I'm not a fan of political maneuvering and whatnot, but I do like how the authors handle it. When Rikard, who has been celebrated as a self-sacrificing hero for 30 years suddenly shows up, he stirs up the muddy waters that has become the Empire. The Emperor dare not make him mad for the people love Rikard more than him. The House of Five Dragons needs to try to get him under control or risk their hold on so many political and military officials. The VEIL Knights themselves, whom he leads, need to purge themselves of their bad element and show the people of the empire they are there to protect them. 

That being said, I really don't blame Rikard's wife, Laurael, for putting their son's political status above her husband. She, herself, said that the first day she met Rikard was their wedding day and were only together two years before he disappeared. I'm actually quite understanding of her desire to kill her husband to assure her son, Gaius, his spot as the Emperor's heir. The only thing I do fault her for is having an affair with the Emperor in the first place. The rest of the "bad guy" characters, though, they had it coming.

To reiterate, I really enjoyed this book. The characters were enjoyable (I absolutely loved Stumble). The world has some very interesting mechanics that I'd love to see more of. Ultimately, this was a very good read. 4.5 hoots!

               Hoot!Hoot!

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                     Hoo

Wednesday, November 8, 2017

Verax | Pratap Chatterjee, Khalil

*Image and book provided via NetGalley for an honest review.

Summary:

This non-fiction graphic novel follows Pratap Chatterjee's investigations into NSA surveillance and their connections to failures in the use of drones in warfare. 

Review:

Probably the best thing I can say about this book is that it is really good at explaining and making sense of everything. When the Snowden story hit there was a flood of information and I never really figured out the full effect of what was going on. This book has been incredibly helpful in getting that situation sorted out in my mind. I've also heard many reports of US Army drones killing and terrorizing innocent civilians, but never knew the full extent. This book does a masterful job of focusing the information and making it manageable. Which, sadly enough, seems to be the same problem the drone program is having, too much information, not enough focus. This book does a wonderful job of making these statistics more than just raw data to blend in to the background noise of our daily lives. There are a lot of human stories that should be getting more attention. I've made sure to adjust my news feeds so that I can pay better attention. 4 hoots.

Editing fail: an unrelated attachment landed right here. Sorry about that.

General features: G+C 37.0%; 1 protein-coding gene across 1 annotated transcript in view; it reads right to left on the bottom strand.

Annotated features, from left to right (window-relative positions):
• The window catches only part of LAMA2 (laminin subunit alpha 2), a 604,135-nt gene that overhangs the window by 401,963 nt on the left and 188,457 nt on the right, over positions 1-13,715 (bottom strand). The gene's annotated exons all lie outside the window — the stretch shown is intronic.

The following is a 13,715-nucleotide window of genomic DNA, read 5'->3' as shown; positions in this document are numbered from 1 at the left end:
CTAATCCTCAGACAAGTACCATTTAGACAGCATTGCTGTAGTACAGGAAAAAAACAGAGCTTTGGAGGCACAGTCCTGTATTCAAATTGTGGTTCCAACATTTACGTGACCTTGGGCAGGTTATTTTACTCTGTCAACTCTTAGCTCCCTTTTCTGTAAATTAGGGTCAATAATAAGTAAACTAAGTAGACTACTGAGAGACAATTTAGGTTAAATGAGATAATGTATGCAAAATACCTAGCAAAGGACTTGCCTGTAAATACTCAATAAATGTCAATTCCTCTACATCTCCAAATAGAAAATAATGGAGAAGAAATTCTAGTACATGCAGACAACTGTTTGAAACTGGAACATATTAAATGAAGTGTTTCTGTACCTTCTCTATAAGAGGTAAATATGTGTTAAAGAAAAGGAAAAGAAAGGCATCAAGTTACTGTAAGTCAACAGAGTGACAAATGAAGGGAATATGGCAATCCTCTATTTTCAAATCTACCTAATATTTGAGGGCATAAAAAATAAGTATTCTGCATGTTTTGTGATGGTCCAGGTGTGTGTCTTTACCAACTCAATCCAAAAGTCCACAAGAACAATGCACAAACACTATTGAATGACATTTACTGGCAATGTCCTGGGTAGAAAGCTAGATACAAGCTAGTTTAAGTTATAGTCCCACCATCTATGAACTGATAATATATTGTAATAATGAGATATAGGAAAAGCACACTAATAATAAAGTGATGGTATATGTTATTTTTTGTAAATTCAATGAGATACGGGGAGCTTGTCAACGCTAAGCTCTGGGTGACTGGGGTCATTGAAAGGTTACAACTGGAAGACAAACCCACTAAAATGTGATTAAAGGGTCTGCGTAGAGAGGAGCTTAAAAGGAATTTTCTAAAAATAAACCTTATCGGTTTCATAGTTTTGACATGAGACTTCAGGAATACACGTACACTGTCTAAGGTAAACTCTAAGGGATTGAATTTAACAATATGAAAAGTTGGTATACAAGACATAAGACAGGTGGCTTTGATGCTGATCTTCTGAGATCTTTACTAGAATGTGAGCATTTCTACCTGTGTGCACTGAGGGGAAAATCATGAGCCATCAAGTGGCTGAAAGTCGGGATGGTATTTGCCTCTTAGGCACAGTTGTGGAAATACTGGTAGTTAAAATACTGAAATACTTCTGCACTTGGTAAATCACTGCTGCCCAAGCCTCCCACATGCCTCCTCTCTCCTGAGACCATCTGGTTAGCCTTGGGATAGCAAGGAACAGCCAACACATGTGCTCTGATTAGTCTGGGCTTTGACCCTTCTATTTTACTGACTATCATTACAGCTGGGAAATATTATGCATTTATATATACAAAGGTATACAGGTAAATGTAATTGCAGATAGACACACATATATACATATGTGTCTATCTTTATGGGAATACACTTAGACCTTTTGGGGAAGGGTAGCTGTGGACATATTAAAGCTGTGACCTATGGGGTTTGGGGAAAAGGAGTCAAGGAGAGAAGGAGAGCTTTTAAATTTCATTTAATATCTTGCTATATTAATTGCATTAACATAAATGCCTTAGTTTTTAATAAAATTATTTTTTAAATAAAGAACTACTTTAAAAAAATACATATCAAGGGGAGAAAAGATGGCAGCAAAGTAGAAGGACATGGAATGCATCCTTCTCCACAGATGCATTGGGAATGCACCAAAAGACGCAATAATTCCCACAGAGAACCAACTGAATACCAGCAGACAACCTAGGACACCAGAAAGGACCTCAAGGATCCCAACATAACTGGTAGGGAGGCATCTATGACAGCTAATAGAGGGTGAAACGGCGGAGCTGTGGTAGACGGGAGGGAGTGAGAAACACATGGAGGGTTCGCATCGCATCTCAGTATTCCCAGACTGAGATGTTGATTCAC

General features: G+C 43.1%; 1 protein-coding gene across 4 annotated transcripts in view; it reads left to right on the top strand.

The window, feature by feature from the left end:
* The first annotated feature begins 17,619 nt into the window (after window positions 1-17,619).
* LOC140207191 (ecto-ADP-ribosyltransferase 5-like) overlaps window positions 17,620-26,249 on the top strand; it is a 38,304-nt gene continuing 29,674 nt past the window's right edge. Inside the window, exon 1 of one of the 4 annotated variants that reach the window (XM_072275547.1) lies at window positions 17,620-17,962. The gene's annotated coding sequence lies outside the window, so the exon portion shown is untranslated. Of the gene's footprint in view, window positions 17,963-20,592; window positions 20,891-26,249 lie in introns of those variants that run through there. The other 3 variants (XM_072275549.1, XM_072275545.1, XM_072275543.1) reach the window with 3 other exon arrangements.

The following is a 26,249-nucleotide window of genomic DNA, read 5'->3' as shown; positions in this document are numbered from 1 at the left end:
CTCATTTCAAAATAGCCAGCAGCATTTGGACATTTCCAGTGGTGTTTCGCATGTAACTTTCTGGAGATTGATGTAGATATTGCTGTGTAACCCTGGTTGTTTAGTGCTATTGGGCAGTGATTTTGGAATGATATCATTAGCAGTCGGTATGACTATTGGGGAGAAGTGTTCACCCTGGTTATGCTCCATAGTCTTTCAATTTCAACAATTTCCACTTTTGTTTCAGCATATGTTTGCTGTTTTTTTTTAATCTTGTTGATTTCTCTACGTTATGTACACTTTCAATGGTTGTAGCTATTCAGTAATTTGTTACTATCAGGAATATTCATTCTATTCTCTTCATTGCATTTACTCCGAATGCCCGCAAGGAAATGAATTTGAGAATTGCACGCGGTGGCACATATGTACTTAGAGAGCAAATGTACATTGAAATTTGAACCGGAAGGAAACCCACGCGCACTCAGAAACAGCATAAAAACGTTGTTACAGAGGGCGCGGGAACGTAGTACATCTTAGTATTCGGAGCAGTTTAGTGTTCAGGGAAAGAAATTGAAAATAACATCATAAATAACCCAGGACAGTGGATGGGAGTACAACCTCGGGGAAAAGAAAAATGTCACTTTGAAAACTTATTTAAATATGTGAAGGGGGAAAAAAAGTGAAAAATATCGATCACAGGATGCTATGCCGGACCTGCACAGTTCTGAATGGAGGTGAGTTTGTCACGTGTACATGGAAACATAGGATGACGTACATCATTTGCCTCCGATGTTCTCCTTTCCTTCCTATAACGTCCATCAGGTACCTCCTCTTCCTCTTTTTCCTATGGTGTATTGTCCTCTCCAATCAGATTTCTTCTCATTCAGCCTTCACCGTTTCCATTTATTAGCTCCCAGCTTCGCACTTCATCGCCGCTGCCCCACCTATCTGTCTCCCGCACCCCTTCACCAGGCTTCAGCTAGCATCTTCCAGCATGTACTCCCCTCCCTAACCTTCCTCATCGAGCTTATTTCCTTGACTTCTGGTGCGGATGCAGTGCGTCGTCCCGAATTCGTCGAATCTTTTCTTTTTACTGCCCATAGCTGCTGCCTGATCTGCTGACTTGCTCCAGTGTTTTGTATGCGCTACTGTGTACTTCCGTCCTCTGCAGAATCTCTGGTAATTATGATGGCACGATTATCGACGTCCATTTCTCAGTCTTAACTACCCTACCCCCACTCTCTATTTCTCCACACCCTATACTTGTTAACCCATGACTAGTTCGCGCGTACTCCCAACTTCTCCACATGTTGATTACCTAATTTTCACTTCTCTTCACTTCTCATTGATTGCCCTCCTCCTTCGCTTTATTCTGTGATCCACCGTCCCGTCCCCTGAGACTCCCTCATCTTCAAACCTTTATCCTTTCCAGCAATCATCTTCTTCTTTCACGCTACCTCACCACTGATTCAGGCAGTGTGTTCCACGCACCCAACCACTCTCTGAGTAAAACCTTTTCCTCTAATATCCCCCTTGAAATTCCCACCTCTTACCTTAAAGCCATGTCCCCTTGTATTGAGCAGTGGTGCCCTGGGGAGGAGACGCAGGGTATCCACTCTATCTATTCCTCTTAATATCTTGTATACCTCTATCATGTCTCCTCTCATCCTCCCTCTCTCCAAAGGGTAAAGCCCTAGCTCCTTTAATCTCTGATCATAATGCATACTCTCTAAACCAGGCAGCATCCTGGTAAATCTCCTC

Hoot!Hoot!

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Saturday, November 4, 2017

Last Call at the Nightshade Lounge | Paul Krueger


Summary:

Bailey Chen had her life all figured out in high school. Then, after college, real life kicked in. She has to move back home and get a job as a bar back at the Nightshade Lounge, a bar owned by her friend's uncle. When she makes herself a screwdriver using some secret vodka, she discovers the literal magic of cocktails. Then she discovers that bartenders don't just mix drinks for people, they also use these magical cocktails to protect patrons from creatures that feed off a human's life force. She now needs to survive the creatures, the in-fighting of the bartenders and her family's insistence that she get a "real job".

Review:

I do so love when a book almost makes me laugh out loud on the bus. That is the sign that I'm having a great time with a fun read. This book made me do this not once. Not twice. But three times! I absolutely loved this book and the world it takes place in. I want to more books like this! I also want to know what magical abilities my favorite drink, a Scurvy Medic, would grant me! 

It's not often that I read a New Adult book, but I was interested in this one by some of the book trailers from QuirkBooks YouTube page and decided to give the book a try (seriously, look them up. They're really cool!) There were so many good characters, too. Bucket and Vincent were, hands down, the best two characters in this book! I kinda wish they were main characters, but then, that might take away some of their charm. Seriously, Vincent almost had me crying and Bucket almost had me crying tears of laughter. You gotta love it!

And the story was not predictable to me. It was very well thought out and well paced. There were plenty of non-forced or plot-hole-driven twists that kept me guessing about the outcome. This story and this world are wonderful to read and I really want more!